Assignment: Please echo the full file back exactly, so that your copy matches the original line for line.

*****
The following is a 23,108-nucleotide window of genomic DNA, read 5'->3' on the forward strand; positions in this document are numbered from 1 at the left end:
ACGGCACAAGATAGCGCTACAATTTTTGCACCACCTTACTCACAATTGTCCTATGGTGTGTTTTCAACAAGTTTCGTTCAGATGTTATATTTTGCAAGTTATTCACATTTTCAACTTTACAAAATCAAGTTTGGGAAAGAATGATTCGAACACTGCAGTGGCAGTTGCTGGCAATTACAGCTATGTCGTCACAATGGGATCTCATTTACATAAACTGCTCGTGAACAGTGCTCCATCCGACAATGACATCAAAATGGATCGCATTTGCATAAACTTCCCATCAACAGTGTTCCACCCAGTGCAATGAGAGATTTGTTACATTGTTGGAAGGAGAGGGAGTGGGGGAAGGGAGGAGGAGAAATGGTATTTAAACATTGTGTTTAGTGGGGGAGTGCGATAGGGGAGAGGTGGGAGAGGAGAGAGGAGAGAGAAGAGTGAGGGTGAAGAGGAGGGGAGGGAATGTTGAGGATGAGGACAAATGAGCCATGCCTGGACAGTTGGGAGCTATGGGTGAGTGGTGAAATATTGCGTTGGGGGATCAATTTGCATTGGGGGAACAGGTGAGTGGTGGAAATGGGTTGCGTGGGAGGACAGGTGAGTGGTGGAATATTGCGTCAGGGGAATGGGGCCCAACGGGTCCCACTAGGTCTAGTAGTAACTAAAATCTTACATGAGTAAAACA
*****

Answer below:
The following is a 23,108-nucleotide window of genomic DNA, read 5'->3' on the forward strand; positions in this document are numbered from 1 at the left end:
ACGGCACAAGATAGCGCTACAATTTTTGCACCACCTTACTCACAATTGTCCTATGGTGTGTTTTCAACAAGTTTCGTTCAGATGTTATATTTTGCAAGTTATTCACATTTTCAACTTTACAAAATCAAGTTTGGGAAAGAATGATTCGAACACTGCAGTGGCAGTTGCTGGCAATTACAGCTATGTCGTCACAATGGGATCTCATTTACATAAACTGCTCGTGAACAGTGCTCCATCCGACAATGACATCAAAATGGATCGCATTTGCATAAACTTCCCATCAACAGTGTTCCACCCAGTGCAATGAGAGATTTGTTACATTGTTGGAAGGAGAGGGAGTGGGGGAAGGGAGGAGGAGAAATGGTATTTAAACATTGTGTTTAGTGGGGGAGTGCGATAGGGGAGAGGTGGGAGAGGAGAGAGGAGAGAGAAGAGTGAGGGTGAAGAGGAGGGGAGGGAATGTTGAGGATGAGGACAAATGAGCCATGCCTGGACAGTTGGGAGCTATGGGTGAGTGGTGAAATATTGCGTTGGGGGATCAATTTGCATTGGGGGAACAGGTGAGTGGTGGAAATGGGTTGCGTGGGAGGACAGGTGAGTGGTGGAATATTGCGTCAGGGGAATGGGGCCCAACGGGTCCCACTAGGTCTAGTAGTAACTAAAATCTTACATGAGTAAAACA